Table Graphic Jump LocationTable 3.  Change in Number of Duodenal Polyps From Baseline in the Intention-to-Treat Analysis

The chemopreventive effect was evaluated across participants with a wide range of polyp numbers at baseline endoscopy. The median total duodenal polyp burden decreased by 6.5 mm (between-group difference, −9.1 mm [95% CI, −15.5 to −3.8], P < .001) compared with baseline among participants with a low initial polyp burden (sum of diameters, ≤21 mm). For participants with a high initial duodenal polyp burden (sum of diameters, >21 mm) the treatment effect size was much larger, with a median decrease of 13.3 mm in polyp burden (between-group difference, −36.6 mm [95% CI, −57.8 to −19.5], P < .001) compared with baseline (Table 2). An endoscopic view of duodenal polyposis before and after 6 months of treatment with sulindac and erlotinib is shown in eFigure 1 in Supplement 2.

To assess the activation status of EGFR in the polyps, we determined the level of phosphorylated EGFR in polyp lysates and found detectable phosphorylated EGFR in 6 of 7 polyps from the placebo group (eFigure 2 in Supplement 2; placebo group shown in lanes 8-14, with phosphorylated EGFR detectable in lanes 9-14), but minimal or no phosphorylated EGFR in 7 of 7 polyps harvested from the sulindac-erlotinib–treated group (eFigure 2 in Supplement 2; in lanes 1-7). These data indicate that the sulindac-erlotinib treatment effectively limited activation of EGFR.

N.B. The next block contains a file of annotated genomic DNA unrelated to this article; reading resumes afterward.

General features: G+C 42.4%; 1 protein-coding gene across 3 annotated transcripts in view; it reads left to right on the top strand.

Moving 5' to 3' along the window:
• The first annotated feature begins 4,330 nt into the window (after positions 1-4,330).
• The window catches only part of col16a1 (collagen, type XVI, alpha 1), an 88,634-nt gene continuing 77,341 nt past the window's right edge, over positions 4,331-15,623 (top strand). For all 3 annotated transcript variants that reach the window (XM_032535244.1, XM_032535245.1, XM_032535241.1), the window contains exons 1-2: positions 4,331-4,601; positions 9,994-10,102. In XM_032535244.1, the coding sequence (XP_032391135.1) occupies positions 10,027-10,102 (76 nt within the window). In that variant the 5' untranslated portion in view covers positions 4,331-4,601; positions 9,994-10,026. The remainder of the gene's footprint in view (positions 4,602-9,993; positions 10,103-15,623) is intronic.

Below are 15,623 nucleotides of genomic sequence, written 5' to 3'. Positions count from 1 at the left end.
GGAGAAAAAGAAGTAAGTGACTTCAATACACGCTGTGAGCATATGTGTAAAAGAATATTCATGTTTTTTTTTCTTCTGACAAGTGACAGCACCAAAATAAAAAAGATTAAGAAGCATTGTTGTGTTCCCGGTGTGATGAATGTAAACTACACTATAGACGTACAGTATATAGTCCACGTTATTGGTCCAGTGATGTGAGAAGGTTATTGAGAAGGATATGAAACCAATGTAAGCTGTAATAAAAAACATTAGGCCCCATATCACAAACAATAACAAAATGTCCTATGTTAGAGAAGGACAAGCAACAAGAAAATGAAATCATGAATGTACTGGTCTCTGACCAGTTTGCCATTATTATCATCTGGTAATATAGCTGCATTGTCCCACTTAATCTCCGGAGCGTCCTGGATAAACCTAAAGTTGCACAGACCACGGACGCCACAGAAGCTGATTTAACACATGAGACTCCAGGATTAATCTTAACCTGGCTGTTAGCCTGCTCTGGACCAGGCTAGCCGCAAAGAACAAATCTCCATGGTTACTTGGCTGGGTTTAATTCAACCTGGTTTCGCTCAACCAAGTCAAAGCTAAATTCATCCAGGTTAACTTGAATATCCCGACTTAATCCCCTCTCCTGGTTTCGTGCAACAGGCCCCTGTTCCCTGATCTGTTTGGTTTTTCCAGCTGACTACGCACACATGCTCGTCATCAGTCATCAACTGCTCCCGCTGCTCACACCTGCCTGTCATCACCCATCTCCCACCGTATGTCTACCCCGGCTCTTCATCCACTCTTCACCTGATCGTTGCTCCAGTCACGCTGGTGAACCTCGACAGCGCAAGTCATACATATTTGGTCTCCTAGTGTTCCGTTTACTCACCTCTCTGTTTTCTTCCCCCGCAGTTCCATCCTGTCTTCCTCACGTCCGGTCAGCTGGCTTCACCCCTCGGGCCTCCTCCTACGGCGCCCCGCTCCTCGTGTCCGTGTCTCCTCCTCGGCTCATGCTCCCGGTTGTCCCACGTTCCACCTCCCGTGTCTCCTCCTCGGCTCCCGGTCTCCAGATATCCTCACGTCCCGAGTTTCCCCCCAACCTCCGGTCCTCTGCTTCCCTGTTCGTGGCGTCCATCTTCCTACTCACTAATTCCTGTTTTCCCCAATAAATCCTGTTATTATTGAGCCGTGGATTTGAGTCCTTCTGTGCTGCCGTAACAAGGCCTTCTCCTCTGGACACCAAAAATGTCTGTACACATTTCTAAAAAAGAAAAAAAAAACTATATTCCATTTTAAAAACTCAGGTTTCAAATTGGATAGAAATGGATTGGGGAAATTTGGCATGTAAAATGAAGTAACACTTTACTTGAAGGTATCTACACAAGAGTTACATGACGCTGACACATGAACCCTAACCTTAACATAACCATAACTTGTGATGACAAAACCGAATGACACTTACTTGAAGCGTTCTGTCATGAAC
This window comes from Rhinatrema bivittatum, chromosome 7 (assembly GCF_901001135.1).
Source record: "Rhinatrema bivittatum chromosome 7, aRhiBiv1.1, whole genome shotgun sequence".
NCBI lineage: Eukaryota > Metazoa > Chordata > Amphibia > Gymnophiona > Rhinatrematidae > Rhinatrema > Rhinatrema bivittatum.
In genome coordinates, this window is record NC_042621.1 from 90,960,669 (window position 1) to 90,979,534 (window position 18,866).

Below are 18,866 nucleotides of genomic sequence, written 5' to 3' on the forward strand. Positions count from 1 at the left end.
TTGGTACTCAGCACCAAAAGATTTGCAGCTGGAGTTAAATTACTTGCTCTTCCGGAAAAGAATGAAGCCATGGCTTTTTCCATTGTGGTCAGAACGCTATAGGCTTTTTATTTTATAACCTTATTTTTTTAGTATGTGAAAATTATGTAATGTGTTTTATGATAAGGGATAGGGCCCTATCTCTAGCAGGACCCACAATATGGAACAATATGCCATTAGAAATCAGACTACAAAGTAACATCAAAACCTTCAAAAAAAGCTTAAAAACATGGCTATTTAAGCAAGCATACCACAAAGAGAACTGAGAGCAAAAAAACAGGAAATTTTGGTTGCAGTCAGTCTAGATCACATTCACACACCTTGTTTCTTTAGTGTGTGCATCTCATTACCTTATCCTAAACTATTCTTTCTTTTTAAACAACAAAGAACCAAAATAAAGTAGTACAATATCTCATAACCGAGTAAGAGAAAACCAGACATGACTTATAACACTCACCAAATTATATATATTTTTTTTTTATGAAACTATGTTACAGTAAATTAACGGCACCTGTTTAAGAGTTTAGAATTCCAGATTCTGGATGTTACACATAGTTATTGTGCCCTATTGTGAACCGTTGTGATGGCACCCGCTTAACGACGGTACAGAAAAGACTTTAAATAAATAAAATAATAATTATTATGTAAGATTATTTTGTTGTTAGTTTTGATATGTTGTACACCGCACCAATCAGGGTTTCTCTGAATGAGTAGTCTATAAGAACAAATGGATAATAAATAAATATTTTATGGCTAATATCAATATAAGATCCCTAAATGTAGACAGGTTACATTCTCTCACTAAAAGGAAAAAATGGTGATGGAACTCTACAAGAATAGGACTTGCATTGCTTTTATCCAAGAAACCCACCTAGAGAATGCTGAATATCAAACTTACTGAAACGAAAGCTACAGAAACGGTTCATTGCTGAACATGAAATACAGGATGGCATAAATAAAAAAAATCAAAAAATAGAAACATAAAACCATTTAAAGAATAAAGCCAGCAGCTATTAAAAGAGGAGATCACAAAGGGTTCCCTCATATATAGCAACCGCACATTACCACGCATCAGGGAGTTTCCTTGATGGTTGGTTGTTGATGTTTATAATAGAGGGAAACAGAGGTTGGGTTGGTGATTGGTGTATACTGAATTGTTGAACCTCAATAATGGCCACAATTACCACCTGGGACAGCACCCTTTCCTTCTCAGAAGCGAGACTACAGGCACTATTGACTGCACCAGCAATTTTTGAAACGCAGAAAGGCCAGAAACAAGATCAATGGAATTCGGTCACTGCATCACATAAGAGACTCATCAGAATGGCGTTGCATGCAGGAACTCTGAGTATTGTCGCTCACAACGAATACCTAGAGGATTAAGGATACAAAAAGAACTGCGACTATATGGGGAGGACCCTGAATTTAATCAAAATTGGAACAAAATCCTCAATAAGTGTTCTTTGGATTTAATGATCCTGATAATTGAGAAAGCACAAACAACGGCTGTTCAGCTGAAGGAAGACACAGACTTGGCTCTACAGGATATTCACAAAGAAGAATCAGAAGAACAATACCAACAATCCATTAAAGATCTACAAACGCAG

Study Safety

Treatment with sulindac-erlotinib for a 6-month period was generally well tolerated. Adverse events were reported in 76 individuals (83%), with 27 of the total 92 enrolled participants (29%) having grade 2 or 3 adverse events (Table 4). No grade 4 events were reported. The most common adverse event was an erlotinib-induced acneiform-like rash, which occurred in 87% of the treatment group (n = 40) and 20% of the placebo group (n = 9) (P < .001). The rash was managed with topical cortisone and/or clindamycin therapy. Additional adverse events commonly increased in the treatment group included oral mucositis (39.1%; n = 18), diarrhea (26%; n = 12), and nausea (23.9%; n = 11). More individuals in the treatment group (46%; n = 21) vs placebo group (13%; n = 6) experienced grade 2 or 3 adverse events. Nineteen participants (10 taking placebo and 9 taking treatment) withdrew from the study; 5 due to early study halt, 5 due to drug-induced adverse effects or possible allergic reaction, 3 due to unrelated health reasons, 3 were lost to follow-up, 1 was noncompliant, and 2 for pregnancy beginning during study course (both of whom were taking placebo).

Table Graphic Jump LocationTable 4.  Incidence and Severity of Adverse Events for Total Participants With FAP (N=92) Taking Sulindac-Erlotinib vs Placeboa